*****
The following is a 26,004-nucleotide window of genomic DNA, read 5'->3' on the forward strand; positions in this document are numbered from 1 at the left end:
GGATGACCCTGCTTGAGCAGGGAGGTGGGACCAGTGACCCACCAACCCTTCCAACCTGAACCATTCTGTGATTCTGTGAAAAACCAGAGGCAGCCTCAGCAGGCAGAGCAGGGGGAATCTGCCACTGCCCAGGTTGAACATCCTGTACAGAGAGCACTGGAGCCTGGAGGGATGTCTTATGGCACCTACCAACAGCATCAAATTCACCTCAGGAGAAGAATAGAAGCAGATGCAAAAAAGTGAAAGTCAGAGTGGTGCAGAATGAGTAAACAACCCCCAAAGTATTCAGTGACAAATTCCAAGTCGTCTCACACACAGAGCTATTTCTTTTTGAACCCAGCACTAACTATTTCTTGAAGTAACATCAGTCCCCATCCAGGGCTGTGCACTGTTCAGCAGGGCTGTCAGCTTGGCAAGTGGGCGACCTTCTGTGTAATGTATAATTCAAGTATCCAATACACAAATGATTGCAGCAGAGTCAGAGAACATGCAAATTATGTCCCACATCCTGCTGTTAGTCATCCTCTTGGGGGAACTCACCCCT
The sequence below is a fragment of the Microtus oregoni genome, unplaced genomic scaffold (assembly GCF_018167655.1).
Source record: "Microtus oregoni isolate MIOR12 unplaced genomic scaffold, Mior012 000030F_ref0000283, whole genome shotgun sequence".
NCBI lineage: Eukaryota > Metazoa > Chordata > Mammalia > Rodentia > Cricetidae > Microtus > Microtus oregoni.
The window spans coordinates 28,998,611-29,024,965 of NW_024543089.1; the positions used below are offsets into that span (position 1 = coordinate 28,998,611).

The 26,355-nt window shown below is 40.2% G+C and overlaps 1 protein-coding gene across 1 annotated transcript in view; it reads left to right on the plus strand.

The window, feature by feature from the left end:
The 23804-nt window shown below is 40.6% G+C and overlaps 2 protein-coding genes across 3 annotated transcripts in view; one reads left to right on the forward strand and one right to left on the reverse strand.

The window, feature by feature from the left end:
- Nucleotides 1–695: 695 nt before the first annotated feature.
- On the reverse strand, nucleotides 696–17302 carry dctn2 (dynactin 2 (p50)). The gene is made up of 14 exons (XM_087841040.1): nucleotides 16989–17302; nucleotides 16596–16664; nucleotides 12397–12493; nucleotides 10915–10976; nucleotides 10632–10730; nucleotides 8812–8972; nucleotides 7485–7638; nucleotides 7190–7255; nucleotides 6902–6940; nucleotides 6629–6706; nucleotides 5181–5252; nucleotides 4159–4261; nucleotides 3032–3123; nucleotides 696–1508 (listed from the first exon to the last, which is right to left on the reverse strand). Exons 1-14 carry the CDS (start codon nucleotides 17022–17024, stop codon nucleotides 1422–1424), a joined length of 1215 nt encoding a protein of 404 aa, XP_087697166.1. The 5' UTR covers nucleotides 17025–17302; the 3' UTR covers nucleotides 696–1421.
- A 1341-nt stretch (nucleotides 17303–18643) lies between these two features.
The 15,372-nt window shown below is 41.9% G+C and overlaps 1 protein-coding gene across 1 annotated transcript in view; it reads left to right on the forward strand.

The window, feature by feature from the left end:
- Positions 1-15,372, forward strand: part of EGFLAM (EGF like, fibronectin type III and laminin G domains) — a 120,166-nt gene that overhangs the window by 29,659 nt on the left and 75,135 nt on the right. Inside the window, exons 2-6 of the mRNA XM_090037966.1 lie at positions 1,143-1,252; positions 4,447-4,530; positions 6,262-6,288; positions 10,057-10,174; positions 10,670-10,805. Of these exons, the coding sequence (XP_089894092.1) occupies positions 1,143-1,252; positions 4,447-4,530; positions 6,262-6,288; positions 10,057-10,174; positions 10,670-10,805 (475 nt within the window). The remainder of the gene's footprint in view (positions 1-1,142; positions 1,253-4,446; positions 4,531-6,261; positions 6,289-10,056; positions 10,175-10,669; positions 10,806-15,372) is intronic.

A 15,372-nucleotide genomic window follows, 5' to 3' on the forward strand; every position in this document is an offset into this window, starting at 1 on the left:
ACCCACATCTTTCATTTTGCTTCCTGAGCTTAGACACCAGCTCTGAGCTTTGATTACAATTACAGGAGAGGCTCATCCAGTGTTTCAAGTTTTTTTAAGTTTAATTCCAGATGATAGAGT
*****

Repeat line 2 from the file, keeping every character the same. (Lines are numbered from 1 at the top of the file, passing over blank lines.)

GGATGACCCTGCTTGAGCAGGGAGGTGGGACCAGTGACCCACCAACCCTTCCAACCTGAACCATTCTGTGATTCTGTGAAAAACCAGAGGCAGCCTCAGCAGGCAGAGCAGGGGGAATCTGCCACTGCCCAGGTTGAACATCCTGTACAGAGAGCACTGGAGCCTGGAGGGATGTCTTATGGCACCTACCAACAGCATCAAATTCACCTCAGGAGAAGAATAGAAGCAGATGCAAAAAAGTGAAAGTCAGAGTGGTGCAGAATGAGTAAACAACCCCCAAAGTATTCAGTGACAAATTCCAAGTCGTCTCACACACAGAGCTATTTCTTTTTGAACCCAGCACTAACTATTTCTTGAAGTAACATCAGTCCCCATCCAGGGCTGTGCACTGTTCAGCAGGGCTGTCAGCTTGGCAAGTGGGCGACCTTCTGTGTAATGTATAATTCAAGTATCCAATACACAAATGATTGCAGCAGAGTCAGAGAACATGCAAATTATGTCCCACATCCTGCTGTTAGTCATCCTCTTGGGGGAACTCACCCCT